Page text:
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Report Shows AGOA Continues to Grow and Diversify U.S.-Africa Trade

 

The Office of the U.S. Trade Representative today submitted to Congress the 2008 Comprehensive Report on U.S. Trade and Investment Policy Toward Sub-Saharan Africa and Implementation of the African Growth and Opportunity Act (AGOA).  The annual report to Congress provides an overview of the U.S. trade and investment relationship with sub-Saharan African countries, describes trade capacity building and other technical assistance programs in support of AGOA objectives, and summarizes developments in sub-Saharan African countries related to AGOA’s eligibility criteria. 

“Eight years after its enactment into law, AGOA continues to have a profound and positive impact on U.S. trade and investment with sub-Saharan Africa,” said U.S. Trade Representative Susan Schwab.  “It has helped to increase two-way U.S.-African trade, promoted greater diversification of exports from AGOA-eligible countries, and reinforced African economic reform efforts.  The U.S. Government has provided substantial trade capacity building assistance to help Africans utilize the trade opportunities offered under AGOA and to participate more effectively in the global trading system.  The improved business environment in Africa under AGOA has also helped to create new opportunities for U.S. exports to the region.”

The following are some highlights from the 2008 report:

·        With the addition of Mauritania in June 2007, and Togo in April 2008, there are now 40 sub-Saharan African countries eligible for African Growth and Opportunity Act (AGOA) benefits, the highest number ever.  As of May 2008, 27 of these countries are eligible to receive AGOA’s apparel benefits.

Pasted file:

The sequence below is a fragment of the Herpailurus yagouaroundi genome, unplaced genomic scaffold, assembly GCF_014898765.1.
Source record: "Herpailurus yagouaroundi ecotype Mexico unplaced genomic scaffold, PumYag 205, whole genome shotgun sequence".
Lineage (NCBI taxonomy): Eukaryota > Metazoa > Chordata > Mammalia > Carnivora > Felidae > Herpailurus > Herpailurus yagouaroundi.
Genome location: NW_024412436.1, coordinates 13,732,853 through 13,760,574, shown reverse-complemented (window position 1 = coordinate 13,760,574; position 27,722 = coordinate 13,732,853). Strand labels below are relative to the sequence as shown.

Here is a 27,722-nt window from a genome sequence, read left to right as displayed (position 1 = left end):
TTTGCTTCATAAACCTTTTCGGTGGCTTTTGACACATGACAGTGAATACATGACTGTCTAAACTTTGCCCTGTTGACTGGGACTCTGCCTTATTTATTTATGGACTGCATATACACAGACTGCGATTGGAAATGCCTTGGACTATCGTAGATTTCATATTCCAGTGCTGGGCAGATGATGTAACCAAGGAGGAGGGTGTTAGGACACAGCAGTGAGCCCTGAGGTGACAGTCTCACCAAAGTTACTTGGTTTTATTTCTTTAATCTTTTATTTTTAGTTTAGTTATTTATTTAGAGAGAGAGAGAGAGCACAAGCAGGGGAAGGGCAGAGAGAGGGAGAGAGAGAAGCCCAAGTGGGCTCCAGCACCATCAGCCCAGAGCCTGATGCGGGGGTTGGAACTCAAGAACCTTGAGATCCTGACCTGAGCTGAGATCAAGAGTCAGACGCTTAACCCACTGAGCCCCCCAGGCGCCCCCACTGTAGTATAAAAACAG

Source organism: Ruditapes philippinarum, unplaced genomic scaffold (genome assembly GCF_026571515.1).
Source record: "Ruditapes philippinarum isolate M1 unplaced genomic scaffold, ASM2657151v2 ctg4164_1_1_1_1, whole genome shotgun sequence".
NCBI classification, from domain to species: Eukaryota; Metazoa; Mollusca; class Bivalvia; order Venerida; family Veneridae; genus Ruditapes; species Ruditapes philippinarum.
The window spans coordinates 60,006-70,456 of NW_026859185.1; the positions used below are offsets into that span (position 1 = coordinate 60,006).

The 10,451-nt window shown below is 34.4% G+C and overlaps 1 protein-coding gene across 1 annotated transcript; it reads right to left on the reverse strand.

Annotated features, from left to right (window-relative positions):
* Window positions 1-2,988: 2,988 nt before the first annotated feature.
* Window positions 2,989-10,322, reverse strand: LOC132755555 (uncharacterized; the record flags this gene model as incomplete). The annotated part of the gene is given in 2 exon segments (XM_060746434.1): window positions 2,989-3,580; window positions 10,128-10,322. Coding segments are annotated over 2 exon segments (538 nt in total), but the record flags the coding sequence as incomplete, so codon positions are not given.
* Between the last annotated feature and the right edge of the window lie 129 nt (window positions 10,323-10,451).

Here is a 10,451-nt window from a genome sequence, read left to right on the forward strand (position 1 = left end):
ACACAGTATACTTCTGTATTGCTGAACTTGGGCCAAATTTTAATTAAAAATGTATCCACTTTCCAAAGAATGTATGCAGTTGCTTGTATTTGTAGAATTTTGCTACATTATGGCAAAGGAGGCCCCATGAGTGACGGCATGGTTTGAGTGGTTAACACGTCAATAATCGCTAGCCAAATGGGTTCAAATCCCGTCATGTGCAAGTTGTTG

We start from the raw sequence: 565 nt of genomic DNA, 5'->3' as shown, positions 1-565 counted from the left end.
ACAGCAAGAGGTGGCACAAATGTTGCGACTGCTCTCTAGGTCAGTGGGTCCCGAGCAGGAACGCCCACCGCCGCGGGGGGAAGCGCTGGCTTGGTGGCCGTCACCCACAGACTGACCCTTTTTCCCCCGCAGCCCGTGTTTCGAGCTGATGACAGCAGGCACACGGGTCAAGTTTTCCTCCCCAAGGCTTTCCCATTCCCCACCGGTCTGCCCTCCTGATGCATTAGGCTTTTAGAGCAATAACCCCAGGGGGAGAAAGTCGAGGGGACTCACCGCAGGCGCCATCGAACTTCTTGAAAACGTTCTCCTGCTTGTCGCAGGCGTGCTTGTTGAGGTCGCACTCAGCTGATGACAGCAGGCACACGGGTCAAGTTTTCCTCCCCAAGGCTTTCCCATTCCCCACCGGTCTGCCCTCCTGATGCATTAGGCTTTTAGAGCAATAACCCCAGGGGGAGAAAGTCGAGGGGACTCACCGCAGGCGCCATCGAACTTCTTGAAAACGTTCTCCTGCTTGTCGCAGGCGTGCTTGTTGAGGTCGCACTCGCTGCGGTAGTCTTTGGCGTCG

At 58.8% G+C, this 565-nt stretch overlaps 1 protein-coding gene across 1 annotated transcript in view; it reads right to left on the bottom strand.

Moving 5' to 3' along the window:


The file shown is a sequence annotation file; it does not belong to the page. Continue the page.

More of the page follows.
·        Since its inception in 2000, AGOA has helped increase U.S. two-way trade with sub-Saharan Africa.  In 2007, U.S. total exports to sub-Saharan Africa totaled $14.4 billion, more than double the amount in 2001.  U.S. total imports from sub-Saharan Africa more than tripled during this period to $67.4 billion.  In 2007, over 98 percent of U.S. imports from AGOA-eligible countries entered the United States duty-free. 

·        AGOA imports (including GSP) totaled $51.1 billion in 2007, more than six times the amount in 2001, the first full-year of AGOA.  While petroleum products accounted for the largest portion of AGOA imports, non-oil AGOA trade totaled $3.4 billion in 2007; more than double the amount in 2001.  Several non-oil sectors experienced sizable increases during this period, including apparel, footwear, vehicles, fruits and nuts, prepared vegetables, leather products, cut flowers, prepared seafood, and essential oils.

·        The United States obligated $505 million to trade capacity building (TCB) activities in sub-Saharan Africa in FY2007, up 26 percent from FY2006.  Cumulative U.S. TCB to sub-Saharan Africa from FY2001 to FY2007 totaled $1.6 billion.

·        In February 2008, President Bush and Rwandan President Kagame signed the United States-Rwanda Bilateral Investment Treaty (BIT), which will enter into force following approval by the United States Senate and the Rwandan Parliament.  The Administration is currently exploring the possibility of launching BIT negotiations with other sub-Saharan African countries.

·        The United States was a leading provider of foreign direct investment to Africa.  At year-end 2006, the U.S. direct investment position rose 52 percent from 2001, to $13.8 billion.  U.S. direct investment in Africa promotes economic development, supports U.S. trade with the region, and enhances U.S.-African business partnerships.

·        In February 2008, President Bush announced that the Overseas Private Investment Corporation would support five new private equity investment funds focused on sub-Saharan Africa, with a combined target capitalization of $875 million.

·        The sixth annual meeting of the U.S.-Sub-Saharan Africa Trade and Economic Cooperation Forum (“the AGOA Forum”) was held in Ghana in July 2007.  The official U.S. delegation, led by U.S. Trade Representative Susan C. Schwab, included senior representatives from more than a dozen U.S. government agencies.  Ministers and senior officials from nearly all AGOA beneficiary countries participated, as well as private sector and civil society representatives from the United States and AGOA countries.

The full report can be found on the USTR web site:  www.ustr.gov. 

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